RECYCLING OF CARBONE OXIDES (CO, CO2) CONVERSION INTO METHANOL AT ATMOSPHERIC PRESSURE OVER MECHANOCHEMICAL ACHTIVATED CUO-ZNO-AL2O3 CATALYST
EUREKA Physics and Engineering
The catalytic process for methanol production by synthesis gas conversion under the conditions of mechanochemical activation (MCA) of copper-zinc-aluminum oxide catalyst in the temperature range 160-280 °C at a pressure of 0.1 MPa are investigated. The use of mechanical action force is one of the promising ways to improve the activity of heterogeneous catalysts designed to simplify the manufacturing process lines, improving the efficiency of catalytic processes and reduce the cost of the target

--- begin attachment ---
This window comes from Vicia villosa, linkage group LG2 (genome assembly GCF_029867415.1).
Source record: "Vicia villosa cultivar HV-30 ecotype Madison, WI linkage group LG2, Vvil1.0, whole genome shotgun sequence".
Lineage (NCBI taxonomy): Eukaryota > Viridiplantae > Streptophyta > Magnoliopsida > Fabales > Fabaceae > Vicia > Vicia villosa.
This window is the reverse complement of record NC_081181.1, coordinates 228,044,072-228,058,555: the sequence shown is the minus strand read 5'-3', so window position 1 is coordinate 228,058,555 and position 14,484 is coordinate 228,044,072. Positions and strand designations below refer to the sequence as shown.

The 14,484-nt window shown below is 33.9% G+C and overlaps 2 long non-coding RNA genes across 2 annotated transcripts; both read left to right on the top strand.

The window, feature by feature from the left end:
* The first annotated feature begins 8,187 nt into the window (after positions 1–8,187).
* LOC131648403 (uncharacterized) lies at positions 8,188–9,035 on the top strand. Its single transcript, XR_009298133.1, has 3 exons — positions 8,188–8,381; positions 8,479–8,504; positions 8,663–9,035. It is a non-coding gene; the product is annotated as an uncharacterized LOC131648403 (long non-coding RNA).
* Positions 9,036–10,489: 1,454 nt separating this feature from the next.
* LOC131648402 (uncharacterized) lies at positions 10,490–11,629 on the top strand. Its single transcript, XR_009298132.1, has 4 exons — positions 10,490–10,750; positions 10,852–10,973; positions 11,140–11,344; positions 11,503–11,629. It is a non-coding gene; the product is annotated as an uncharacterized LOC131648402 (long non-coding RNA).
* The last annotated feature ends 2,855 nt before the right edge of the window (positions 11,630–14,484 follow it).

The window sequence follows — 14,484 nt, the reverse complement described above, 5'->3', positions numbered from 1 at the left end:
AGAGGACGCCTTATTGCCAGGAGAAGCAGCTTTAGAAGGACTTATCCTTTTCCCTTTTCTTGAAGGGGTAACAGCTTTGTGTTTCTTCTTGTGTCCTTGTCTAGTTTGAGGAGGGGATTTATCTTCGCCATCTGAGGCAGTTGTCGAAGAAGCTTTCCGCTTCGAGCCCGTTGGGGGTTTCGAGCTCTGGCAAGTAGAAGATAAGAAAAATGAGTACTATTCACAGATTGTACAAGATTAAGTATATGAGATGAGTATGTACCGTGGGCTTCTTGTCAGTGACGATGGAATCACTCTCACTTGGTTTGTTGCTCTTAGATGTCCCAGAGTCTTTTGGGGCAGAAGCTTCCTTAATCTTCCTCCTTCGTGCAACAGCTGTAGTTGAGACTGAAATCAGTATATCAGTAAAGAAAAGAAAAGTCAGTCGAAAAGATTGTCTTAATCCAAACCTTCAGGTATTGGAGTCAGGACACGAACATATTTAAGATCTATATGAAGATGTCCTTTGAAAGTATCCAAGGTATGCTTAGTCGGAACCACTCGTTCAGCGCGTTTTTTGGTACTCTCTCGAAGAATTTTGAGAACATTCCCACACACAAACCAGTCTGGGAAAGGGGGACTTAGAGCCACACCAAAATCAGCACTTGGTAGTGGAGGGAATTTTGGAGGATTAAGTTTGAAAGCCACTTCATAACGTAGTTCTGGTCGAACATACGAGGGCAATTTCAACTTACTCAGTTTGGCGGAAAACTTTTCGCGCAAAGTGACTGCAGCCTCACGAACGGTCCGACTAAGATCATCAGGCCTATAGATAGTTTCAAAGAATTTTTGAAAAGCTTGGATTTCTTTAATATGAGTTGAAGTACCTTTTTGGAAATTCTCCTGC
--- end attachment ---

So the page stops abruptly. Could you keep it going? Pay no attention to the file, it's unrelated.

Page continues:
... cost of the target product. Given the importance of technology for methanol production on copper-zinc-aluminum oxide catalysts and high demand for methanol in the world [1-3], clarification of the peculiarities of the process of methanol production by synthesis gas conversion in terms of mechanical load on the catalyst is important in scientific and applied ways. It is established that specific catalytic activity, performance of methanol synthesis catalyst and the conversion of initial reagents are increased in the conditions of mechanochemical activation, because of the increasing concentration of defects and formation of additional active centers. It is revealed that mechanochemical treatment of copper-zinc-aluminum oxide catalyst can reduce reaction initiation temperature and optimum temperature synthesis by 20-30 °C, and increase the maximum performance of the catalytic system. Increase of the catalyst activity under mechanical stress is explored by increase of defect concentration of crystal lattice of the catalyst, as confirmed by the tests of catalyst surface structure by scanning electron microscopy, Raman spectroscopy and X-ray analysis. A new effective method for synthesis gas conversion into the methanol under conditions of mechanochemical activation of the catalyst can be used in industry as an alternative to methanol production at high pressures.